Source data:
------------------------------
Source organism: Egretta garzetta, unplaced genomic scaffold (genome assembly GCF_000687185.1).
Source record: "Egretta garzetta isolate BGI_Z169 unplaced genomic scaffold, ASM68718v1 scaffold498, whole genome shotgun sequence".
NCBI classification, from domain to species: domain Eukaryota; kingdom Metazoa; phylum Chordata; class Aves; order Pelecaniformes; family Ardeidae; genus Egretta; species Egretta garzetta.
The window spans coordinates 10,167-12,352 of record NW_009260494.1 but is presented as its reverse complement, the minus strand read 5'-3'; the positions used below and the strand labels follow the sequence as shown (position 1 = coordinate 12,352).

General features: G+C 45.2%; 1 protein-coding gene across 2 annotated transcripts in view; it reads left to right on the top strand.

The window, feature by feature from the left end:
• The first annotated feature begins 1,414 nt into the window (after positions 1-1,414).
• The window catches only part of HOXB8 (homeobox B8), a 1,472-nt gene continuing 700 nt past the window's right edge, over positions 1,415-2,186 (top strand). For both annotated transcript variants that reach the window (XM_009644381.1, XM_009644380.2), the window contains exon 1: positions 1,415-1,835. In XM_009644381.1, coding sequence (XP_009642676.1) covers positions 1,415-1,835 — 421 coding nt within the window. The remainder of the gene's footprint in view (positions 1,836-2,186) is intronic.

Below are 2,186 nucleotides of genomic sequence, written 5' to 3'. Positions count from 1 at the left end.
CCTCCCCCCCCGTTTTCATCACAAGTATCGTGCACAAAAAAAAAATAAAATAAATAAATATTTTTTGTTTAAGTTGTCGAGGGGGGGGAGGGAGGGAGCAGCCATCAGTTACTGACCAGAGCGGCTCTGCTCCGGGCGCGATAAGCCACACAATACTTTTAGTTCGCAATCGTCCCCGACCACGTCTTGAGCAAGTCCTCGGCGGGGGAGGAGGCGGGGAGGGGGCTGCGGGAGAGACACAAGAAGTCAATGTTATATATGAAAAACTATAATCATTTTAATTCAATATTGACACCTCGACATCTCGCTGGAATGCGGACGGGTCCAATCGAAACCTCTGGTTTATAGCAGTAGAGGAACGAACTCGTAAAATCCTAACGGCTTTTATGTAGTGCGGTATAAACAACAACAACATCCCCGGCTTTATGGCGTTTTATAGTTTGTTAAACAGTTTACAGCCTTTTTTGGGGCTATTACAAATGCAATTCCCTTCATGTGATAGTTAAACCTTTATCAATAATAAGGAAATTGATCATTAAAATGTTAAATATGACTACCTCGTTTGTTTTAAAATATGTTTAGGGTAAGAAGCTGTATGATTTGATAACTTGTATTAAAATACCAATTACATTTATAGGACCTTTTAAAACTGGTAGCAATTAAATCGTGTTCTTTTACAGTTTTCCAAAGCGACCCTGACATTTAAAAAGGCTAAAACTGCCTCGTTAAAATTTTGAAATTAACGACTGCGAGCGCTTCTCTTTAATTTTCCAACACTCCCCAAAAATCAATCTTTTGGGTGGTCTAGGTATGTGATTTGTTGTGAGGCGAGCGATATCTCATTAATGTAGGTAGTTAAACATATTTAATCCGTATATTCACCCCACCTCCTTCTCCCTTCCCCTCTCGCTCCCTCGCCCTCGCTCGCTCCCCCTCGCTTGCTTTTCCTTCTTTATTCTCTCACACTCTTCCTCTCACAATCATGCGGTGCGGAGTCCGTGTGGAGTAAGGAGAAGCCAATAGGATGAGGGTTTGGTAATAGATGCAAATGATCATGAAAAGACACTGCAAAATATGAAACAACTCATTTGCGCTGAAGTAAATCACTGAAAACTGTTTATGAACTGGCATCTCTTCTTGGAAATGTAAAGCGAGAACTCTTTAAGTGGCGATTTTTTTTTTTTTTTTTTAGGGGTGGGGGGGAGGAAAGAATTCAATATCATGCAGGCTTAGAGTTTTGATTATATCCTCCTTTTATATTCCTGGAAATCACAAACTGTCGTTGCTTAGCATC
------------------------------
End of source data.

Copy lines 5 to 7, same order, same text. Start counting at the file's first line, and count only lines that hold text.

General features: G+C 45.2%; 1 protein-coding gene across 2 annotated transcripts in view; it reads left to right on the top strand.

The window, feature by feature from the left end:
• The first annotated feature begins 1,414 nt into the window (after positions 1-1,414).